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The Frostburg spirit. (Frostburg, Md.) 1913-1915, November 13, 1913, Image 2

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The Latest Gleanings From All
Over the State.
The passing of tollgates in Montgom
ery county was accomplished, when
the .Union Turnpike Company trans
ferred to the State Roads Commission
the 16 miles of road from the District
of Columbia line to Ashton byway
of Wheaton, Norbeck, Olney and Sandy
.Spring and to the County Commission
ers the nine miles from Olney to
Brookeville and from Sandy Spring
to Ednor. For the section acquired by
the commission $20,000 was paid
and the County Commissioners paid
$5,000 for the other nine miles. Im
mediately after the transfers were
made President Charles F. Kirk, of
the turnpike company, notified the toll
gate keepers at Sligo, Wheaton, Olney
and Sandy Spring to collect no more
tolls. The Good Roads Commission,
it is announced, will at once begin the
work of improving its 16 miles at an
estimated cost of about $5,000 a mile,
and the County Commissioners are ex
pected to do likewise with the other
nine miles, but will probably not start
the work until next year.
The Pennsylvania Railroad Com
pany has made several changes in
agents at stations on the Cambridge
and Seaford branch, as follows: J.
T. Jump, transferred from Wyoming
to Cambridge, to take charge of the
freight department; Martin L. Smith,
present freight agent, will assume
charge of passenger traffic; A. T. Scot
ten, .transferred from East New Mar
ket to Wyoming, and Charles Hill,
clerk at the Lewes depot, will take
Scotten’s place at East New Market.
I. E. Christopher has been made gen
eral agent at Hurlock in place of La
ban Harper. Roland T. Anderson was
transferred from Federalsburg to Do
ver and William Wheatley sent to
Federalsburg from Blacks.
Marylanders fared well in Post
master-General Burleson’s announce
ment of increases in salaries in the
Postoffice Department: Robert H.
Shepherd, of Maryland, had his pay
increased from $660 to $720; Charles
Abert, from SI,OOO to $1,200; Charles F.
Creager, from $1,600 to $1,800; George
T. Sinclair, from $720 to $900; Rich
ard E. Murdock, from $720 to S9OO, and
Paul W. Stauffer, from $720 to SI,OOO.
The lucky Marylanders are clerks in
the department.
Treasurer Jacob Tyson and Howard
Magruder, of the Board of Charities
and Corrections, have recommended
to the County Commissioners to re
move all insane patients from Monte
vue Hospital to the State Institution,
where they will be cared for at SIOO
a year. The cost of maintenance at
the Frederick asylum has been about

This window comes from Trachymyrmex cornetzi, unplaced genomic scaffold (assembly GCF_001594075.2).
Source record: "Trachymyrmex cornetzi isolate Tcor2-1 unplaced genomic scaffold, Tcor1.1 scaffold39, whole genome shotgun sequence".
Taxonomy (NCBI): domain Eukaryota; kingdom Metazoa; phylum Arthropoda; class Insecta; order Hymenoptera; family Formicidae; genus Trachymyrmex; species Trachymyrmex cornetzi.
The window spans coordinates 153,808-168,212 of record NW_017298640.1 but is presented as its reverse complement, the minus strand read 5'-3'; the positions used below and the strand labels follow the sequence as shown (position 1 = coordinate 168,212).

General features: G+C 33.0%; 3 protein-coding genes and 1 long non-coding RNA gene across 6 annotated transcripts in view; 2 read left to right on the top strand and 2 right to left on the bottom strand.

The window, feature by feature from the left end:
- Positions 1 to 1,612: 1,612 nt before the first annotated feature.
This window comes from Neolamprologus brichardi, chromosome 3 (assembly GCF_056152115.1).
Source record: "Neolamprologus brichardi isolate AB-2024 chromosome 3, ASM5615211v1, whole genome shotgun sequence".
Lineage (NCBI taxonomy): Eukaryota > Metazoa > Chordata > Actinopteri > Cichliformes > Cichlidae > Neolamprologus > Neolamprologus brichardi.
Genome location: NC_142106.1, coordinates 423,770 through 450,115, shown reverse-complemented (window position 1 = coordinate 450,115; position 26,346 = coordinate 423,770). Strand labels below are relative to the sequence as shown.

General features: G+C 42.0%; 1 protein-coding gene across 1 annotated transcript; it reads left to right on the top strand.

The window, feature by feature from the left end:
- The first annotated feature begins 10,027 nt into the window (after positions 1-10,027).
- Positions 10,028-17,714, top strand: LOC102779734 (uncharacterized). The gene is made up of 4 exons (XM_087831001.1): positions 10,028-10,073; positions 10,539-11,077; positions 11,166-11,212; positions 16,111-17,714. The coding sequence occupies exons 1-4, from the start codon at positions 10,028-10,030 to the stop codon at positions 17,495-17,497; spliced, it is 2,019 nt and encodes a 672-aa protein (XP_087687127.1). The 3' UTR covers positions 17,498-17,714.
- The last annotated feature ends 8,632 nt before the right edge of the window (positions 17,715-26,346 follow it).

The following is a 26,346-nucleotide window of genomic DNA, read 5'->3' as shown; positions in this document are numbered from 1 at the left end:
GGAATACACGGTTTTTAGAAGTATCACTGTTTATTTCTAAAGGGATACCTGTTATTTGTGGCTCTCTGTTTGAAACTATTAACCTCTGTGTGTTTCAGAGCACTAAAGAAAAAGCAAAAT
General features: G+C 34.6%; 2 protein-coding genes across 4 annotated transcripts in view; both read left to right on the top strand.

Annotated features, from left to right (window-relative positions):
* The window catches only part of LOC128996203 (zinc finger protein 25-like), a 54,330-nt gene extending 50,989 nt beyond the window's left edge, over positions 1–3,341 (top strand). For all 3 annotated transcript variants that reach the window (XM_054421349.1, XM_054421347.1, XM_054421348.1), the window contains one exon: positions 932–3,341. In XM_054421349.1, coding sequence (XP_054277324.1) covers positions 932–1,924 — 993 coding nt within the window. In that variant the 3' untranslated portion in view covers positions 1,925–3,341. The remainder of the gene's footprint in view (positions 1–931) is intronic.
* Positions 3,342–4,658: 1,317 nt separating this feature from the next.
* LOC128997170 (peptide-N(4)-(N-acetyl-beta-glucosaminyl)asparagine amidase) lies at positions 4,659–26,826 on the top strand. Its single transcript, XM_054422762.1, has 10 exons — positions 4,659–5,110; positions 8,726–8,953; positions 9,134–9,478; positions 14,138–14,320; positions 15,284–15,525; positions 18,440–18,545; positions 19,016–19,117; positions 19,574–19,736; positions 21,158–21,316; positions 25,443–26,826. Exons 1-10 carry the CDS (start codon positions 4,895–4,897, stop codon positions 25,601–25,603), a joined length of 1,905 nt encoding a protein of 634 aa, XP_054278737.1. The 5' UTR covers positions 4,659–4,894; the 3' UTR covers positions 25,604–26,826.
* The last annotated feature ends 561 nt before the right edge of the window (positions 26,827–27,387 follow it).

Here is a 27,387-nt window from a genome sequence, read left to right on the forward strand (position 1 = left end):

$212 a year. The Frederick farm, in
cluding the buildings, represents an
outlay of $200,000.
The Belair Minstrel Club has been
organized with Norman ,L. Kisling
president and manager and Charles
O. Lee secretary and treasurer. The
members of the club are: William G.
Hopkins, Stanley Walter, Emory Mc-
Comas, Oscar DeCourse, Wilton Me
Abee, Frank Webb, Leßoy Coale, Jo
seph Shanahan, Richard Bode, Walter
B. Young, Simon Getts, Paul Grafton,
Oh in ton Rechord and Dr. David B.
At a meeting of the vestry of St.
Anne’s Protestant Episcopal Church,
Annapolis, the following, were elected
vestrymen: Rear Admiral Scheuler,
of the pavy; Rudolph Kaisey and
Frank A. Munroe. Mr. Mun-roe was
formerly senior warden and W. Mead:
Holladay was elected to that position,
while Dr. William N. Berkeley was
elected junior warden, vice Mr. Hol
Mrs. Minnie B. Trice, of Hurlock,
agent for her sons, Ralph A. McCar
ter, of Norristown, Pa., and J. Ell
wood McCarter, of Dallas, Texas, has
sold the McCarter farm, near town, to
John W. Schmick. The farm contains
95 acres and was the home of the lat*
001. J. E. McCarter. The price paid
was $9,500.
The State road being built through
St. Mary’s county is fast nearing com
pletion. An average of 160 yards of
road per day is being built. The
road Is being made of concrete. It is
15 feet wide and when completed will
extend from Hughesville to Mechanics
ville, a distance of eight miles.
The large stable of A. T. Kingsberry,
near Savage, including a lot of corn,
hay, harness and farming implements,
was destroyed by fire. A bucket bri
gade saved the dwelling after it had
caught fire several times. A horse,
badly burned, was taken from the
stable. The loss is about $1,200.
During the month of October, Clerk
of the Circuit Court of Ellcton, Cecil
Kirk issued 194 marriage licenses,